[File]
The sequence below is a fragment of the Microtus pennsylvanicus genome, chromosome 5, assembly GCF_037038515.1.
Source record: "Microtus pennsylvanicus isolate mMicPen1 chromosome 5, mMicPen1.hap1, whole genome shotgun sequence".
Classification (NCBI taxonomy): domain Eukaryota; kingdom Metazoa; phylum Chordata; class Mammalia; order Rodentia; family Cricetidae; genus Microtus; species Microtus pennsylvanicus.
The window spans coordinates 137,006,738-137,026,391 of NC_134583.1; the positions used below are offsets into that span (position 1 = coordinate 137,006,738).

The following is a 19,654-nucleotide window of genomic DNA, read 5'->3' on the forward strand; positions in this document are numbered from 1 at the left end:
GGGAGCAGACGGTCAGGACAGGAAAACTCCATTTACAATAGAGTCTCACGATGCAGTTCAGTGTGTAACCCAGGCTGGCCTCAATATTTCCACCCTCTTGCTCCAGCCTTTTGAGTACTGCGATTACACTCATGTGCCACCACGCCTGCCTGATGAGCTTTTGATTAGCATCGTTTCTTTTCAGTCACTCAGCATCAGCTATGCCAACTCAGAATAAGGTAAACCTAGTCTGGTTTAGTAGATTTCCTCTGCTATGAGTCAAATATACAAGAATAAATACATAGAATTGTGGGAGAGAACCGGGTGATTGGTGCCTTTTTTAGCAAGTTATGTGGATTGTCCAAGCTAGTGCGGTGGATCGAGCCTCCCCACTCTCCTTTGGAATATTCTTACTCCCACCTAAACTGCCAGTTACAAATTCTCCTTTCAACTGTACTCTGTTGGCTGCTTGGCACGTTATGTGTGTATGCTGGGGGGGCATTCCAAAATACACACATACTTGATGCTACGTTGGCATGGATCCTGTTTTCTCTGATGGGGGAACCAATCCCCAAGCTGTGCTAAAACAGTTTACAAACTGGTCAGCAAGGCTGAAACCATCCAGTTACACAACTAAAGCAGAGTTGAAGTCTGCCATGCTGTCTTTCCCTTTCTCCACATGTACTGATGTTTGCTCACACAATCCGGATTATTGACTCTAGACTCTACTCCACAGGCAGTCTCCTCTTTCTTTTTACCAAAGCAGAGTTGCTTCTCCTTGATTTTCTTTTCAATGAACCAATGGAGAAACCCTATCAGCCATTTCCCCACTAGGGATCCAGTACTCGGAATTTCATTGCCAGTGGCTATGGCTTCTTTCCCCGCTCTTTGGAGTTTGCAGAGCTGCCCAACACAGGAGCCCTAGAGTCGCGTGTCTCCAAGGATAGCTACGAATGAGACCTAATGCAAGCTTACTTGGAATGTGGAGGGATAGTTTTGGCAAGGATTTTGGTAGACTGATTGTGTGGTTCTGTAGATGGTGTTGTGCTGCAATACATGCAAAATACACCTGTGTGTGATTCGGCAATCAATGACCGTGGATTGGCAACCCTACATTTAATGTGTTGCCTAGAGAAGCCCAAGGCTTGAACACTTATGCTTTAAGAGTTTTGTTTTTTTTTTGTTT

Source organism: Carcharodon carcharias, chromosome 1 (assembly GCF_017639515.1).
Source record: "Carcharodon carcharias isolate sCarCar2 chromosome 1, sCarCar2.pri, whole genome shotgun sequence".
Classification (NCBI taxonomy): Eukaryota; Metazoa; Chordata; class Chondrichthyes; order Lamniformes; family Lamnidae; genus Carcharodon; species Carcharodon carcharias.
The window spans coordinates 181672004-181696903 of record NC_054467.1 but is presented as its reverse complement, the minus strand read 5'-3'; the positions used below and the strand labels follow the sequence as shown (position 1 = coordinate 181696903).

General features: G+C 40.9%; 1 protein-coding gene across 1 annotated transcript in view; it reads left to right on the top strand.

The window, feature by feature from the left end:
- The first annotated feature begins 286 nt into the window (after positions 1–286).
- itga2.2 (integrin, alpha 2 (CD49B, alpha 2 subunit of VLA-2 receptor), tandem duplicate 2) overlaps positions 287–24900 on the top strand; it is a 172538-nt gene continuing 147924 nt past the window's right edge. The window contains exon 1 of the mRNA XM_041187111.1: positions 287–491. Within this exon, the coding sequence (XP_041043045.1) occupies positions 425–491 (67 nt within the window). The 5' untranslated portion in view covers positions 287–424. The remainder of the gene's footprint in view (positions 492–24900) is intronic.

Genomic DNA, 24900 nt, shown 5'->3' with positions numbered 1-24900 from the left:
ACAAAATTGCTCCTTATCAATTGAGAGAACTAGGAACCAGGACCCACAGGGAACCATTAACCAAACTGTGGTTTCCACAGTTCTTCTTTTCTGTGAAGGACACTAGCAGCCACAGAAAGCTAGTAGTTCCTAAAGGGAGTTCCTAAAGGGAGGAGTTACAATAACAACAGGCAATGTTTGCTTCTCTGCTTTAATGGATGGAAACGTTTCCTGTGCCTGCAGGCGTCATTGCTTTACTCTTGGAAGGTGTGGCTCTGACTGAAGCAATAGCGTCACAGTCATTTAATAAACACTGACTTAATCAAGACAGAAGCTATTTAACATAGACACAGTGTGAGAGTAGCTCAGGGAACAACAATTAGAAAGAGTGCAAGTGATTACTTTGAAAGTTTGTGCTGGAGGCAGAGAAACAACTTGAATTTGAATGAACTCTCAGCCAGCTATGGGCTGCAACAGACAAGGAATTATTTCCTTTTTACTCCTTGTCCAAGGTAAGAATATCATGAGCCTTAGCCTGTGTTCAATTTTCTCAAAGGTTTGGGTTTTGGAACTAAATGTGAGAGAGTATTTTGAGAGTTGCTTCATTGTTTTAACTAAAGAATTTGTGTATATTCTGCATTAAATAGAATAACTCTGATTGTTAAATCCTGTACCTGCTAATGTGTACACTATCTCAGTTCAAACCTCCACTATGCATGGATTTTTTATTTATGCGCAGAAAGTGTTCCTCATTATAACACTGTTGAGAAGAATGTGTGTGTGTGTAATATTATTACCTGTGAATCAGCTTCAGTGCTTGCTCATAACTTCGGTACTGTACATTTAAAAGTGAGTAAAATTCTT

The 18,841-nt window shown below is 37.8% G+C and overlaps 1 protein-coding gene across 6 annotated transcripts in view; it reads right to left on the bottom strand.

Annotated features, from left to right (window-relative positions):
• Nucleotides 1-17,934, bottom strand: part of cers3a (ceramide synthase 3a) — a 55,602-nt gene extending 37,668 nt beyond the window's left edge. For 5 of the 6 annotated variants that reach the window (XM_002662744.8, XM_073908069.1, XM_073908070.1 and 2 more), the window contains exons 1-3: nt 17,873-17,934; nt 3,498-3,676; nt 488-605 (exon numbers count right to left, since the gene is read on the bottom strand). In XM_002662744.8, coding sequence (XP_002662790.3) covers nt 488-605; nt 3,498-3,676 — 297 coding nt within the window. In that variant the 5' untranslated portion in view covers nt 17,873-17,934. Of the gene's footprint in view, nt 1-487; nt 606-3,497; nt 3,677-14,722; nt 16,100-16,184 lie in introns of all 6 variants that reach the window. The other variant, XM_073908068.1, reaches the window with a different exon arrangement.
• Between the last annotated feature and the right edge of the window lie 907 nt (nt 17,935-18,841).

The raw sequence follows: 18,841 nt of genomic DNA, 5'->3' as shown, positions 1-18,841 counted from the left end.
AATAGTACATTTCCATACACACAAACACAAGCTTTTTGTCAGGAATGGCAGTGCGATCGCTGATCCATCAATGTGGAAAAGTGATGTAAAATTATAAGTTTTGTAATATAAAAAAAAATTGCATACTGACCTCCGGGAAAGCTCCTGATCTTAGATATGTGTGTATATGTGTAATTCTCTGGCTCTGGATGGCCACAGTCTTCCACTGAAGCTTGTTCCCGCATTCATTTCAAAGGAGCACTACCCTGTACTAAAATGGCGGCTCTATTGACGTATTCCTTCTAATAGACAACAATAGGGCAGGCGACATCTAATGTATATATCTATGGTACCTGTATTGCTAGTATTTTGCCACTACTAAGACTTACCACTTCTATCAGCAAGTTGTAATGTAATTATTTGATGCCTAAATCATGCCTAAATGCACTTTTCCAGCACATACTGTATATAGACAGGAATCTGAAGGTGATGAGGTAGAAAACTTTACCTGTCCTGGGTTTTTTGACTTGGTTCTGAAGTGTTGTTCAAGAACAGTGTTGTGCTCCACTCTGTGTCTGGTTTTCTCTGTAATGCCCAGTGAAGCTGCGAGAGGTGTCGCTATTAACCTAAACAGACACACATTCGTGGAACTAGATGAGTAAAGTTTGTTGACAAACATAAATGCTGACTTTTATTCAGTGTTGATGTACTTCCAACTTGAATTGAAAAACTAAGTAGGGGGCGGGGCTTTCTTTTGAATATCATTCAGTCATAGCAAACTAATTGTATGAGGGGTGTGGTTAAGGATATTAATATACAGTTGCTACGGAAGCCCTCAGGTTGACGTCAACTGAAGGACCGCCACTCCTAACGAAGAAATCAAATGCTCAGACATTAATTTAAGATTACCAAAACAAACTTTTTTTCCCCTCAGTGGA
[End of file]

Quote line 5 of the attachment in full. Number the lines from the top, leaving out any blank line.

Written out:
The following is a 19,654-nucleotide window of genomic DNA, read 5'->3' on the forward strand; positions in this document are numbered from 1 at the left end: